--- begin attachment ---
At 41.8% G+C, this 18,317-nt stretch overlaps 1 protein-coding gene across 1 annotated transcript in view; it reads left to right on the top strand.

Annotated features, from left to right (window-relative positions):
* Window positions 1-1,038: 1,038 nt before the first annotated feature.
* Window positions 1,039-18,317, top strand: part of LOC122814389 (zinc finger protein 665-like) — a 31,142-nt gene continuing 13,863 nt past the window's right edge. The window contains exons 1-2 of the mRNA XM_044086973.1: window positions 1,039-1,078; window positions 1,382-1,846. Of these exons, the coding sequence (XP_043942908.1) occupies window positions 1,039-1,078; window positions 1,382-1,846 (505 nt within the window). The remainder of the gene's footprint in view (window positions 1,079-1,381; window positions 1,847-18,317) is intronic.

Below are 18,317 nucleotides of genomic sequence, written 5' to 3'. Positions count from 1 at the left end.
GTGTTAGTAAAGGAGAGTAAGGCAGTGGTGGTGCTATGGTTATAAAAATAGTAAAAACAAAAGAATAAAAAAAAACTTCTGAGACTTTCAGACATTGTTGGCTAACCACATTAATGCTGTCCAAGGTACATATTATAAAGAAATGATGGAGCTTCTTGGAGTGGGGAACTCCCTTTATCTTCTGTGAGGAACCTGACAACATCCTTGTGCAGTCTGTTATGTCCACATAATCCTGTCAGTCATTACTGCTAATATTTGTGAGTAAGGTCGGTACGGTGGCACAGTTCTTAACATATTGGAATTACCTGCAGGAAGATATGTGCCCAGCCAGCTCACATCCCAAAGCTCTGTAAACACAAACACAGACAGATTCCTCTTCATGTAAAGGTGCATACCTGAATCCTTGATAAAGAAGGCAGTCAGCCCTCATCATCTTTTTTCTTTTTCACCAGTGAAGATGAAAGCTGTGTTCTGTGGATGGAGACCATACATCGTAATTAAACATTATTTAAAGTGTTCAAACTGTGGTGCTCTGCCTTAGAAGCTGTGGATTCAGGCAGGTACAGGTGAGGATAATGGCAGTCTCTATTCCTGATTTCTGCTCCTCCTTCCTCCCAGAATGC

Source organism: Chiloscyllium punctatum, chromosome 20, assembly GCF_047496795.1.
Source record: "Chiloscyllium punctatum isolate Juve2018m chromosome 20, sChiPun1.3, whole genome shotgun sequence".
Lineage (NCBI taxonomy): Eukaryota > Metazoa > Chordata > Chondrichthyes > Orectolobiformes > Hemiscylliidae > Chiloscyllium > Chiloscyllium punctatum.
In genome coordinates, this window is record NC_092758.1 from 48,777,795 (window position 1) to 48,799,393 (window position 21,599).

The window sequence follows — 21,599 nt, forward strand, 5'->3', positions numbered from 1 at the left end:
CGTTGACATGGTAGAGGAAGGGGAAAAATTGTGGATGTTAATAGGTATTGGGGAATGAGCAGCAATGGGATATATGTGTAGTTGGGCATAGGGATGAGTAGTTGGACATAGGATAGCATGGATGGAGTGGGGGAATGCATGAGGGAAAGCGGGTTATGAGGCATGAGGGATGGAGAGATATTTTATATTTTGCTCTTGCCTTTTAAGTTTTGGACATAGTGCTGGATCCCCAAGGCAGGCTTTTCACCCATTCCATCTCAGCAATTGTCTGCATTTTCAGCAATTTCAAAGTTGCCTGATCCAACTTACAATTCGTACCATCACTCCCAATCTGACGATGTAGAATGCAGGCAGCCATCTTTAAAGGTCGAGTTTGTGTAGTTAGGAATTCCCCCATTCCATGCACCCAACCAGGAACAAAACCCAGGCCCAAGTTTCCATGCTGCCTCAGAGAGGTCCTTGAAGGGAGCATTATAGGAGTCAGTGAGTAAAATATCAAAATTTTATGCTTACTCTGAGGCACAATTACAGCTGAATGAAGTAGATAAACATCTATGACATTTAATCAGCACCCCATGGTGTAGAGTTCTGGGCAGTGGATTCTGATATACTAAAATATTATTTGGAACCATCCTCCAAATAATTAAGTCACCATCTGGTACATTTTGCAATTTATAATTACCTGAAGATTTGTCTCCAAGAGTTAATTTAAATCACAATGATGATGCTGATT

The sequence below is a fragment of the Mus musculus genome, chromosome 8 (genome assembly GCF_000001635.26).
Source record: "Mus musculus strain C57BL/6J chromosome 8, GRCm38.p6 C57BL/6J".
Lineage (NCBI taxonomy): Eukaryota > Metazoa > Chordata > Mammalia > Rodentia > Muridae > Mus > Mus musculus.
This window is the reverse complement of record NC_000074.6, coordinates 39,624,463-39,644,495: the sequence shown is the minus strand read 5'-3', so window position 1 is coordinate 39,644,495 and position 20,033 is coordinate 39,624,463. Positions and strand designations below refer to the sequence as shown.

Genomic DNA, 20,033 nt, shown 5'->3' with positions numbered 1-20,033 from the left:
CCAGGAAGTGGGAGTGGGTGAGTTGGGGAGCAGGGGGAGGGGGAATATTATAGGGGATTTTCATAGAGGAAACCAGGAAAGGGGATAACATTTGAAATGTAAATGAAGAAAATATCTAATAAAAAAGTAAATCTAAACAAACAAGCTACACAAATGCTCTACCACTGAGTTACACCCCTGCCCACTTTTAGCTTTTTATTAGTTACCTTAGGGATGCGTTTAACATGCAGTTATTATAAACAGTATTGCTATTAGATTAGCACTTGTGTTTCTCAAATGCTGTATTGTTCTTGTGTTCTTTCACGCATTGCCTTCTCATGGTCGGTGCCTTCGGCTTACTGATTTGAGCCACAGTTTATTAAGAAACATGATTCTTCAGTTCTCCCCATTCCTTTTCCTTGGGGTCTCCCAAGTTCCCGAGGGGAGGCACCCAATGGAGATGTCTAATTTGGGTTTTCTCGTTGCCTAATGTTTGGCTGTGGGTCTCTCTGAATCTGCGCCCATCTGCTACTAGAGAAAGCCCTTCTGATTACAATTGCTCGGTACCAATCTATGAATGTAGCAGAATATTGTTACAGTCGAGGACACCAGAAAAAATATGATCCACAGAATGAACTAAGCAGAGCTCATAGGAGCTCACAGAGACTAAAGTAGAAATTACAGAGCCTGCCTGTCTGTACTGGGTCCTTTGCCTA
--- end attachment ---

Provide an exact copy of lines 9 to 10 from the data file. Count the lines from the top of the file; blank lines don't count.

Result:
Lineage (NCBI taxonomy): Eukaryota > Metazoa > Chordata > Chondrichthyes > Orectolobiformes > Hemiscylliidae > Chiloscyllium > Chiloscyllium punctatum.
In genome coordinates, this window is record NC_092758.1 from 48,777,795 (window position 1) to 48,799,393 (window position 21,599).